Tonight, I read from my work-in-progress, a novel, as part of the University of Delaware English Department Reader’s Series, which is a bit of a cheat, since I’ve taught at the University of Delaware for nearly four years now.  It’s a cheat that goes both ways, however, since this reading counts as my requirement for a “public exhibition” of my work for my Delaware Division of the Arts Grant, on top of a modest honorarium.  A cross-promotional free-for-all.

None of my students showed up, not even the students in my fiction workshop, which was somewhat of a letdown.  I remember, as an undergrad at Johns Hopkins, attending at least one or two graduate student readings, and Johns  Hopkins was pretty well known for its Writing Seminar graduate program.  One male grad student read a story about surfing, with intimate details of board care with accompanying hand gestures, like Mr. Miyagi, if he had lived in Venice Beach.  The grad student looked like a surfer too:  sandy-blond hair, walnut-brown tan, even if his body shape struck me as slightly more plump than a surfer should be.  But I still have yet to read (or hear) a surfing-related story that has made me want to take up the sport, or even to take an interest in it beyond looking at trim boys in wetsuits.

Actually, that’s probably sufficient.

In any case, The Lady Vanishes proves to be relevant to my reading.  The main character of the section I read was British; and the characters in the film are quintessential British types.  My main character is gay; and if the two cricket-obsessed, comic relief bachelors, Caldicott and Charters, are not gay, then they’re at least proto-gay.  Or ultra-British, which is essentially equivalent to gay.  For heaven’s sake, they slept in the same bed together, Charters wearing only a pajama top, Caldicott wearing only pajama bottoms.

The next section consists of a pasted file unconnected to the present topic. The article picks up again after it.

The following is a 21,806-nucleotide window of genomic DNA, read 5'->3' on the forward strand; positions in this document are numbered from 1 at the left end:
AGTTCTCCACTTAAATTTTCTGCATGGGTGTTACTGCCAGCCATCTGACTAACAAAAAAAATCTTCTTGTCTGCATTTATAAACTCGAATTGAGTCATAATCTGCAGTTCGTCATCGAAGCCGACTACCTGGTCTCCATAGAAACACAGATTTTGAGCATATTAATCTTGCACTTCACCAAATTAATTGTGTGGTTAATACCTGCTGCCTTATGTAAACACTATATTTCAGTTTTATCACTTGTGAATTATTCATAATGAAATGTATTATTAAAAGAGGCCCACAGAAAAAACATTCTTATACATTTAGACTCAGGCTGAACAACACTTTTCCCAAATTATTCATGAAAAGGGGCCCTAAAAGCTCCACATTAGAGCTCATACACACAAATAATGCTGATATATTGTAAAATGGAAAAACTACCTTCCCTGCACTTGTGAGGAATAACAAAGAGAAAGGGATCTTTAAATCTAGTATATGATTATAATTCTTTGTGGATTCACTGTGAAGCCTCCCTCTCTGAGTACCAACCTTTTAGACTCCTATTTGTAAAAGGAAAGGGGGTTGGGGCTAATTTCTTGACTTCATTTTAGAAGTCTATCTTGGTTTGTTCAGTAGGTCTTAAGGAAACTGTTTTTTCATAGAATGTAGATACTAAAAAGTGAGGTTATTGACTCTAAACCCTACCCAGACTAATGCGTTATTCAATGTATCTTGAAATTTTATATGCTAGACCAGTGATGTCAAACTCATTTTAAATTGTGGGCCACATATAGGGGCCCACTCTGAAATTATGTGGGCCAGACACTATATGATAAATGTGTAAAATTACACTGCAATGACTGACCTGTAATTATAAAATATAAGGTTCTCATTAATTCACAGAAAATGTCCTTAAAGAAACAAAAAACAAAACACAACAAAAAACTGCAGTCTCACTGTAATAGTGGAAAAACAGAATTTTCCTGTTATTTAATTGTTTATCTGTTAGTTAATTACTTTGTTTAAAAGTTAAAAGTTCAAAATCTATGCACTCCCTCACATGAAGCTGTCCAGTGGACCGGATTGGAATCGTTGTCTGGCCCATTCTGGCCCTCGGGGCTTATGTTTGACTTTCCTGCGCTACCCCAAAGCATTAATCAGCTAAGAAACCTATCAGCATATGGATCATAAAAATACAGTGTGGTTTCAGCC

Hitchcock finds the good balance in The Lady Vanishes, with the first third of the film playing It Happened One Night-style slapstick (but with a strangling), and the rest of the film bringing the suspense (where is that little old lady?) and the thrills (shoot-out!).  After my reading, one attendee mentioned my (brief) use of humor in my piece.  Sure, I told her, I had to.   Otherwise things would get too dire and readers would slash their wrists.

But, overall, finding this balance still befuddles me.  Mass death and destruction don’t really lend themselves to the lulz.  But I think I may have discovered my solution.  I introduce a surfing scene.  Never mind that the novel takes place in northwestern India in a salt marsh.  They get typhoons, they get waves.  Someone lovingly strokes and waxes his board.  Salt water imagery, seagulls, kelp, the end.